Successful conflict management for leaders requires evaluating the stages that conflicts typically progress through and selecting the best tactic for resolving the problem based on the issue’s current stage. Conflicts usually begin with expression of differences between the parties involved, when intolerance of ideas is threatening to derail cooperative effort. If not handled constructively at that stage, differences can become active discord, characterized by an “us-them” mentality and a breakdown in communications. If conflict is allowed to fester, a full-scale dispute develops. At this stage, morale suffers and winning becomes more important to the participants than the actual issues that began the cycle.
When conflict arises, your responsibility as a leader is to restore engagement of individuals in the group’s identity as a team, one in which all team members respect each other’s contributions. You can master conflict management for leaders by ensuring the following tactics are part of your management toolbox:
If there are signs of friction but participants are still having productive conversations and seem willing to resolve their issues, the best action to take may be no action. Keep an eye peeled for escalation, but otherwise trust the team to work through their problems.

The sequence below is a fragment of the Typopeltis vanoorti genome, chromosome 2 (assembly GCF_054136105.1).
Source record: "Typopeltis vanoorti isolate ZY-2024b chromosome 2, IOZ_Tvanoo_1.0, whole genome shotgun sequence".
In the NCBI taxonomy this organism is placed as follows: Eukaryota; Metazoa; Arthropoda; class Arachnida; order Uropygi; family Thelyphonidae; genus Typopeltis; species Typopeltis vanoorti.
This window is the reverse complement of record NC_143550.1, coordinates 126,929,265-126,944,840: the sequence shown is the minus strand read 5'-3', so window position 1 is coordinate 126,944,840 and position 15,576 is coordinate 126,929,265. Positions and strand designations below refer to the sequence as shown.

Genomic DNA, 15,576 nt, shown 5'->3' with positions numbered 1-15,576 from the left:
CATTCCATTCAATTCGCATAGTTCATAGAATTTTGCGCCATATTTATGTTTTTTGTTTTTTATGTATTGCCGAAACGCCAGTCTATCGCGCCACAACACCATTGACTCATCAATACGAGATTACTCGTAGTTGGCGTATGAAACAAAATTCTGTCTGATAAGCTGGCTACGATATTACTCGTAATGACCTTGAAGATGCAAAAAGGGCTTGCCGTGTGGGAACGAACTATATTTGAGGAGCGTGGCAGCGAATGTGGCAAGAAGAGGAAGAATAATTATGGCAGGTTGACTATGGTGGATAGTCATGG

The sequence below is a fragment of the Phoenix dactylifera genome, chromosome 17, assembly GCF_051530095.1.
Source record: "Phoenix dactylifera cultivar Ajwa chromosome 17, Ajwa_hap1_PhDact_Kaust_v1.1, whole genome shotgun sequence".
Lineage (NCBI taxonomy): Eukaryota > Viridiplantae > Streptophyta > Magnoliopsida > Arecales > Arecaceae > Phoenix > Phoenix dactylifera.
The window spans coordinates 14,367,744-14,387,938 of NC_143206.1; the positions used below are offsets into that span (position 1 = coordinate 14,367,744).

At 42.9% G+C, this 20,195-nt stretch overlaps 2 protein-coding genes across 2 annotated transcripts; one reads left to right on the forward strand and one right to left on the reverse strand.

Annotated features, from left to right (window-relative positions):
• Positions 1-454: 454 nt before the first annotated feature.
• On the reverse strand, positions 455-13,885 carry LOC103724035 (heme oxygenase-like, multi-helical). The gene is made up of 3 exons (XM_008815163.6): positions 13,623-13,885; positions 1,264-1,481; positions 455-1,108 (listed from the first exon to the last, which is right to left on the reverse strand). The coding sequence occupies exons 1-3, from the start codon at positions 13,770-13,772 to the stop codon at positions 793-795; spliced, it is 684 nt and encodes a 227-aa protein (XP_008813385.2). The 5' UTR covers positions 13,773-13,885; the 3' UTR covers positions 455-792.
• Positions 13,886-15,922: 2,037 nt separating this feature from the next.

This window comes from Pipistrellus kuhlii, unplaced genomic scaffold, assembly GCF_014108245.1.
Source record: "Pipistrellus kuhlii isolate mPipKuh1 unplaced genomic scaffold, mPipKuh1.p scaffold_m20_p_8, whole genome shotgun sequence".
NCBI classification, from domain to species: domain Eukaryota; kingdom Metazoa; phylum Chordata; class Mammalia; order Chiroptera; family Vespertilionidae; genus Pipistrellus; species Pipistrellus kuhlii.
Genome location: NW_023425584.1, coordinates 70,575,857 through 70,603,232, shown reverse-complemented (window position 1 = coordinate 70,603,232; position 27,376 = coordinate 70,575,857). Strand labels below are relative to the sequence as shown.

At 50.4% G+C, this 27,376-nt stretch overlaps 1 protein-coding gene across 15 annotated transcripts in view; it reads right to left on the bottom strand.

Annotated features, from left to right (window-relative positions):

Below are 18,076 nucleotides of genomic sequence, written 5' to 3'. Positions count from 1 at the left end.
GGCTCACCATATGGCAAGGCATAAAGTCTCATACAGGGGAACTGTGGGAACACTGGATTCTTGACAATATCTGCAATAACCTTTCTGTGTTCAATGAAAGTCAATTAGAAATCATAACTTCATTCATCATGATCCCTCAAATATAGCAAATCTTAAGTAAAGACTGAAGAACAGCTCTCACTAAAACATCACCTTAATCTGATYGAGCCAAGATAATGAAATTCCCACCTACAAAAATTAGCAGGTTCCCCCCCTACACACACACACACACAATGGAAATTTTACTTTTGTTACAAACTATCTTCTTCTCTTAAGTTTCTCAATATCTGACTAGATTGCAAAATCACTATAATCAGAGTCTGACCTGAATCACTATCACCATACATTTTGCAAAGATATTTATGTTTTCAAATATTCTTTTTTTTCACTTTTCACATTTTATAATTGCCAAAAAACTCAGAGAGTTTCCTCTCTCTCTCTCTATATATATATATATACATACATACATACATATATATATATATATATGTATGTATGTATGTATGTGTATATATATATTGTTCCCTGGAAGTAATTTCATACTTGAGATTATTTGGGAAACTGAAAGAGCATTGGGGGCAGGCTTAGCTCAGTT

Be a Sounding Board
If one of your team members is clearly flailing in a conflict situation, reach out to them behind the scenes. Ask questions that help them clarify the differences they are dealing with, encourage them to hear others out, and have them run possible solutions by you.
Negotiate a Settlement
If conflict has reached the discord stage, it’s time to take more direct action. Your role as a third-party negotiator is first and foremost to get all parties to commit to reaching a solution together. Make everyone aware of the negative consequences of their stalemate and get them back to the table.
Just Say No
If despite your best efforts, the dialogue remains contentious and participants have become combatants, you may have no choice but to take over and impose a resolution. Always keep this as your tactic of last resort. As a leader, you want your team members to learn how to resolve conflict among themselves and not depend on you to arbitrate everything.
Perhaps the ultimate tactic in conflict management for leaders is modeling good conflict resolution behavior. Ensure that in your meetings and discussions, everyone present is able to maintain or enhance their self-esteem—no calling out individuals for public criticism. Express empathy for the thoughts and feelings shared by others, while being frank about yours. Build engagement by supporting your team without co-opting their responsibilities.